8. 8. Which would or would not make good sitcom plots? Why? <ul><li>Celebrating Christmas with the in-laws. </li></ul><ul><li>Preventing a meteor from destroying the earth. </li></ul><ul><li>A blind date goes wrong. </li></ul><ul><li>Hunting for the serial killer. </li></ul><ul><li>A crazy friend is in town. </li></ul><ul><li>One character is promoted at work, the other is not. </li></ul><ul><li>Gang warfare breaks out on the streets of LA. </li></ul>
  9. 9. Over and over again <ul><li>Part of the situation in sitcom is that the characters never really escape their situation – the family stays together in My Family, Delboy and Rodney never get rich in Only Fools and Horses, The workers stay in their dull jobs in The Office. </li></ul><ul><li>Occasionally, in long running series or to end a series, things will change – Nana dies in The Royle Family, Chandler and Monica get married, Dawn and Tim get together in The Office. </li></ul><ul><li>But, on the whole, characters end each episode in more or less the same place or situation they started in. </li></ul><ul><li>These circular narratives keep characters in their amusing situation; this helps producers sell series for repeats as they can be watched in almost any order; it also helps the audience know what to expect each time they watch. </li></ul>
  10. 10. Crossing over <ul><li>Sitcoms are endlessly variable. From the classic sitcoms like Fawlty Towers and My Family, sitcoms can be set anywhere (on an island, Father Ted, in a zoo, The Mighty Boosh) and in any time in the past (Blackadder; Allo, Allo), or in the future (Red Dwarf). </li></ul><ul><li>They can cross-over with sci-fi (Red Dwarf, Astronauts, Third Rock From The Sun) and reality TV (The Office). </li></ul><ul><li>They can be ironic (Spaced), surreal (The Mighty Boosh) or even disturbing (The League of Gentlemen). </li></ul>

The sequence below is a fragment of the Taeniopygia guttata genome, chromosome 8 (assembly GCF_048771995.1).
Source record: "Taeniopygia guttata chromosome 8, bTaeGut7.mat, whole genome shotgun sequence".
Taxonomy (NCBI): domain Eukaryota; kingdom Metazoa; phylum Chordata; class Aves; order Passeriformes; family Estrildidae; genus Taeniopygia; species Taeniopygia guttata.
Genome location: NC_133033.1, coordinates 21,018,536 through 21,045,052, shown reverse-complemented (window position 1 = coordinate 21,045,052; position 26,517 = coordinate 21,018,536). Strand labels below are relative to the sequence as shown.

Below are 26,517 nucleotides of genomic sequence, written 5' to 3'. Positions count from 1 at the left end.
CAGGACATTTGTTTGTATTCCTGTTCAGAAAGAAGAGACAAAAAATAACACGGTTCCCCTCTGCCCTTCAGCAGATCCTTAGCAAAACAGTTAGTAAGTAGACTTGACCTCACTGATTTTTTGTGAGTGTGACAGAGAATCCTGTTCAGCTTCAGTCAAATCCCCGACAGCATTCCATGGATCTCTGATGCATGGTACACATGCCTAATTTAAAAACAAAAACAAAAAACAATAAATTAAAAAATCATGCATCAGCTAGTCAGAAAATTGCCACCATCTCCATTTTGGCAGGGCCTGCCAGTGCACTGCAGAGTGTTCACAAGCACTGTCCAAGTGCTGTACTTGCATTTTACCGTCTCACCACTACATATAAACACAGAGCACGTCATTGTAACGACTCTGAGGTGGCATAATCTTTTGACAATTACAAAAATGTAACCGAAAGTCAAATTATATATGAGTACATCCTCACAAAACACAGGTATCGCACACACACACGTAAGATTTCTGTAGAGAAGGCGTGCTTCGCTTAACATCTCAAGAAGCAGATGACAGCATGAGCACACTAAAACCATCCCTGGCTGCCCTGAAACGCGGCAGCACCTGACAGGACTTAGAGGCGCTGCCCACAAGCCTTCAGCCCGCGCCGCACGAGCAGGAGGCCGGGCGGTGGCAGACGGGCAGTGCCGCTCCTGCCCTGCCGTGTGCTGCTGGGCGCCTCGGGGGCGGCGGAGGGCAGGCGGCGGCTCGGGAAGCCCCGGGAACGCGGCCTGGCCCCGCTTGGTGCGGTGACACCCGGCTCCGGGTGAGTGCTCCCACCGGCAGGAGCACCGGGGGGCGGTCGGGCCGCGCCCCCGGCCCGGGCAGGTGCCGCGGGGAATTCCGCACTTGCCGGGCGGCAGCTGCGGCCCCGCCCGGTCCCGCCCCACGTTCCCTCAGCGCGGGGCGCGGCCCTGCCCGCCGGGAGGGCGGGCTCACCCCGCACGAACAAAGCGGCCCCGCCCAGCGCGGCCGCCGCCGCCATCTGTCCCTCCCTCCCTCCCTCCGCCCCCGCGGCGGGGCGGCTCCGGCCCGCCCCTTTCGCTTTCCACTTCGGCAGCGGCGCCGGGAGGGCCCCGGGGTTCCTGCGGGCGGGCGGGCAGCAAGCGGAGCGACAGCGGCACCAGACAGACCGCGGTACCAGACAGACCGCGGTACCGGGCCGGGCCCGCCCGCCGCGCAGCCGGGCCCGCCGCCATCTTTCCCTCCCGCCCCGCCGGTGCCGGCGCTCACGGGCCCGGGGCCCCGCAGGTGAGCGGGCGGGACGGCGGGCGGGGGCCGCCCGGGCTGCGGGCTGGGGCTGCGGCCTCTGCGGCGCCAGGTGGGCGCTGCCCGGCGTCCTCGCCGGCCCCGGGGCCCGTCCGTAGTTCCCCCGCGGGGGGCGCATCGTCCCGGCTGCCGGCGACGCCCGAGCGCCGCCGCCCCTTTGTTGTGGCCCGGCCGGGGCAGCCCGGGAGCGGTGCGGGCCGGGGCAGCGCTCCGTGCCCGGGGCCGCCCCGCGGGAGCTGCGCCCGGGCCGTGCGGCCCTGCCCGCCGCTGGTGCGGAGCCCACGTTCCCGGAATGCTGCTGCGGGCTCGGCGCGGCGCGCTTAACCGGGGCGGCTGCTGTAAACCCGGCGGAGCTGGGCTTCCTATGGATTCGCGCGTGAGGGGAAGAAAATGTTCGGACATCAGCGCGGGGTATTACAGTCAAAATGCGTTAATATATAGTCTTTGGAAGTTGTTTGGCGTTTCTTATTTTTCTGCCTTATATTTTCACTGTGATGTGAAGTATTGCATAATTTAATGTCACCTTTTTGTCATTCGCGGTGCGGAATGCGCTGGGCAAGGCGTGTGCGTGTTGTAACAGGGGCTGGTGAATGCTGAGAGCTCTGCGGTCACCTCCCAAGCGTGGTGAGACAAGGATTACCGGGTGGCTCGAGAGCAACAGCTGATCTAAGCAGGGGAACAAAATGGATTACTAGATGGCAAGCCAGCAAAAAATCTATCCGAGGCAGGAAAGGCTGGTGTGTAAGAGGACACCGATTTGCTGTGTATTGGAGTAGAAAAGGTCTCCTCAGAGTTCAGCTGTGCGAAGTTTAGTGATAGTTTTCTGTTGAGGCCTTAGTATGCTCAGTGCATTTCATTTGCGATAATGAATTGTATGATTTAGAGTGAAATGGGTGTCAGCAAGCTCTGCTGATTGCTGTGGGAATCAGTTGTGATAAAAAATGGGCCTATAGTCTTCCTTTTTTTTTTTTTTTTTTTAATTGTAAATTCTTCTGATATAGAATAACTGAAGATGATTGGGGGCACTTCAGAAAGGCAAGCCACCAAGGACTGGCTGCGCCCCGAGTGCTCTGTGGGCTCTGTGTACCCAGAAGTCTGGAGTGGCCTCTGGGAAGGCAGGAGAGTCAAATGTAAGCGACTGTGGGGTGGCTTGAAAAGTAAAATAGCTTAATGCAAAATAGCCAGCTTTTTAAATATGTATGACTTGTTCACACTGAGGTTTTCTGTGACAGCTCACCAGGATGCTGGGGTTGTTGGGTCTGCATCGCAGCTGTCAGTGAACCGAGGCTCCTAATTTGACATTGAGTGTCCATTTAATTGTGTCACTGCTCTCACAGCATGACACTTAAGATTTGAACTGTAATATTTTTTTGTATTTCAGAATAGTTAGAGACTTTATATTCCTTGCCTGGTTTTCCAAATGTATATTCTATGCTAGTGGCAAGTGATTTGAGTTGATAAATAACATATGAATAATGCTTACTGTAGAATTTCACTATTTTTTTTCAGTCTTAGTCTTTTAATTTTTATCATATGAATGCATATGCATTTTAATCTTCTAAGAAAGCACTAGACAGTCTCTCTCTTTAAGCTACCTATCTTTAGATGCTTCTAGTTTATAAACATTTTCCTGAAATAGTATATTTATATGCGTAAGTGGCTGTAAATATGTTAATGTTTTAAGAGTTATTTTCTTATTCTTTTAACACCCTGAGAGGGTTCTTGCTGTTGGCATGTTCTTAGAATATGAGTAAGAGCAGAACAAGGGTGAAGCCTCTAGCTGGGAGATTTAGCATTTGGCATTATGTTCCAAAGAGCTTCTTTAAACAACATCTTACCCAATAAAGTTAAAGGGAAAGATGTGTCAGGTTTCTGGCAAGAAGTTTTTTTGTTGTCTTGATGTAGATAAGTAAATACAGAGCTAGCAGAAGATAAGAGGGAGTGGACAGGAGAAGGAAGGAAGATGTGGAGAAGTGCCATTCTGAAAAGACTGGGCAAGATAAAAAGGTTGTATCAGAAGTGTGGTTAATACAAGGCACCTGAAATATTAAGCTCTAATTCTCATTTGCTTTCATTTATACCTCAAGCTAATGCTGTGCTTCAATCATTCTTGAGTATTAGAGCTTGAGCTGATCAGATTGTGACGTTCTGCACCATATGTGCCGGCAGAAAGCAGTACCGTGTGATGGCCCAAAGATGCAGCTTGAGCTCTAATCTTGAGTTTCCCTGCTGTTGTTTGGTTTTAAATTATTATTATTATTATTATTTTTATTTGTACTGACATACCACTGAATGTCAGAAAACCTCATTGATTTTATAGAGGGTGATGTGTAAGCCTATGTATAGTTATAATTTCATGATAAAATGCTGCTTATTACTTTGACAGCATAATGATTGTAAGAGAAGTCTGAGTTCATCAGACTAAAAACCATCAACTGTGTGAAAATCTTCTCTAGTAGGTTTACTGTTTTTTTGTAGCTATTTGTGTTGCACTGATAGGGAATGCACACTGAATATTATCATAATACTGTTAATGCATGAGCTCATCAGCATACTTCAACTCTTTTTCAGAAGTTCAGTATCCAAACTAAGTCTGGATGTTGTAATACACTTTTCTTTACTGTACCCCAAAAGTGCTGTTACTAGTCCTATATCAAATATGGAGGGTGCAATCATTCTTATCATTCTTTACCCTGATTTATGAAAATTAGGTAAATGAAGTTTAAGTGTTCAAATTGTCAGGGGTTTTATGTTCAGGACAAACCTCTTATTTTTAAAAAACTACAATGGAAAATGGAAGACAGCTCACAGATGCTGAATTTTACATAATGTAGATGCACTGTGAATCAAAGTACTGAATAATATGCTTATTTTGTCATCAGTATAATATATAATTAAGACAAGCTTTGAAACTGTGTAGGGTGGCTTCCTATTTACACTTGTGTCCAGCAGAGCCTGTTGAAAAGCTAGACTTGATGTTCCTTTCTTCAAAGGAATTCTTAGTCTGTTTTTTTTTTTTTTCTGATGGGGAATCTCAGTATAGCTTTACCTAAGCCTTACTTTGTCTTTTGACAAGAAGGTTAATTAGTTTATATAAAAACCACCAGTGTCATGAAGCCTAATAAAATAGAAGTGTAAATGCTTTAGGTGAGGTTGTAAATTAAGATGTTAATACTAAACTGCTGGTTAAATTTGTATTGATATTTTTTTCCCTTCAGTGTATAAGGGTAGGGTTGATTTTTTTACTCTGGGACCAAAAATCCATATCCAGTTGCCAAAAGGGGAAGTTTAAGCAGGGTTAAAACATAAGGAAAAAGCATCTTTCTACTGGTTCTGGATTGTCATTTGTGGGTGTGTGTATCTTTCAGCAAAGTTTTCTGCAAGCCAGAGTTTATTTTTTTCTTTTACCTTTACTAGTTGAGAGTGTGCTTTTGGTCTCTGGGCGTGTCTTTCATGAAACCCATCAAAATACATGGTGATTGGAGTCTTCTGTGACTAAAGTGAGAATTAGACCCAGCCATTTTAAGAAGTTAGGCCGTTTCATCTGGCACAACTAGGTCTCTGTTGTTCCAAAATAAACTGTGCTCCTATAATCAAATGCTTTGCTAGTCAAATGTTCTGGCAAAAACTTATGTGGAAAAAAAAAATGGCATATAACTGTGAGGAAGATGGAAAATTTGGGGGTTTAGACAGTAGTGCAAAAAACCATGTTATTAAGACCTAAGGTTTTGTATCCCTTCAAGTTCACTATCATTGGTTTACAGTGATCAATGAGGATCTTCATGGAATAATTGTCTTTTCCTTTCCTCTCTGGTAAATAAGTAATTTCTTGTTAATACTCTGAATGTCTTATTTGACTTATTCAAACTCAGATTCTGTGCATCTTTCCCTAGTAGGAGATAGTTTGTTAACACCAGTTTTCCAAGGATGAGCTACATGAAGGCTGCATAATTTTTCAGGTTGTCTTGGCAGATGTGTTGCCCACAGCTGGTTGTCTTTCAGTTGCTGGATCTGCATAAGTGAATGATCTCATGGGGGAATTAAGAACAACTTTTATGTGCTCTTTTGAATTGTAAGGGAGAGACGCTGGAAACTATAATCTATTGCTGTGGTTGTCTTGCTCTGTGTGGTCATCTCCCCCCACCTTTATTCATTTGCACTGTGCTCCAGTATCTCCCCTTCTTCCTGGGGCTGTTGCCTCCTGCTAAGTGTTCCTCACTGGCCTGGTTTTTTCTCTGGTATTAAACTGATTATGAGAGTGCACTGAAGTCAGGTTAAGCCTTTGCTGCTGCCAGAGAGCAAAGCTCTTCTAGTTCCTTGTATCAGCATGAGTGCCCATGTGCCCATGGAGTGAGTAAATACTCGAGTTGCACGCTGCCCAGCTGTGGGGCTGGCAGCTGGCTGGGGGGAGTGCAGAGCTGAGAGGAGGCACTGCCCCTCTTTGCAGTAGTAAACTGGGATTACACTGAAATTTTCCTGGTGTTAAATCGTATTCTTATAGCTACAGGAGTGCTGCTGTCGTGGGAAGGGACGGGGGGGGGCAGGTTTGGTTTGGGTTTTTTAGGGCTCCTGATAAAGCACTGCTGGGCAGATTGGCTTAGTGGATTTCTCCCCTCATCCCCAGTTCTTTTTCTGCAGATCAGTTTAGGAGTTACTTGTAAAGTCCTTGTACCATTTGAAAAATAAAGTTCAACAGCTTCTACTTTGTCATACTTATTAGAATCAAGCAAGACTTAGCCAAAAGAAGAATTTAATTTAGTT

11. 11. Audiences love sitcoms because… <ul><li>They provide light relief and humour. </li></ul><ul><li>They reflect problems many of us have to deal with in everyday life. </li></ul><ul><li>They have likable characters we enjoy relating to – perhaps they feel like our friends. </li></ul><ul><li>They are safe – we know what sort of things will happen, we know how episodes will end. </li></ul>
  12. 12. Producers love sitcoms because….. <ul><li>Limited sets and few outside locations mean they are cheap to make. </li></ul><ul><li>A limited number of characters keeps costs down too. </li></ul><ul><li>They are popular with audiences. </li></ul><ul><li>They are endlessly variable, and can be made to appeal to any age range or type of person. </li></ul><ul><li>Series can be sold around the world and shown as re-runs for years, generating more profit. </li></ul><ul><li>Scheduling is easy for re-runs as episodes don’t need to viewed as a series or in order. </li></ul>
  13. 13. Summary <ul><li>Sitcoms have a restricted location </li></ul><ul><li>Characters tend to stay in same situation, episode after episode. </li></ul><ul><li>There is a limited number of main characters. </li></ul><ul><li>Plots are based around everyday events. </li></ul><ul><li>Humour is based around personalities and the smaller problems in life. </li></ul><ul><li>The characters usually reflect the target audience. </li></ul><ul><li>Sitcoms are relatively cheap and easy to make. </li></ul><ul><li>They can appeal to a wide range of different audiences. </li></ul>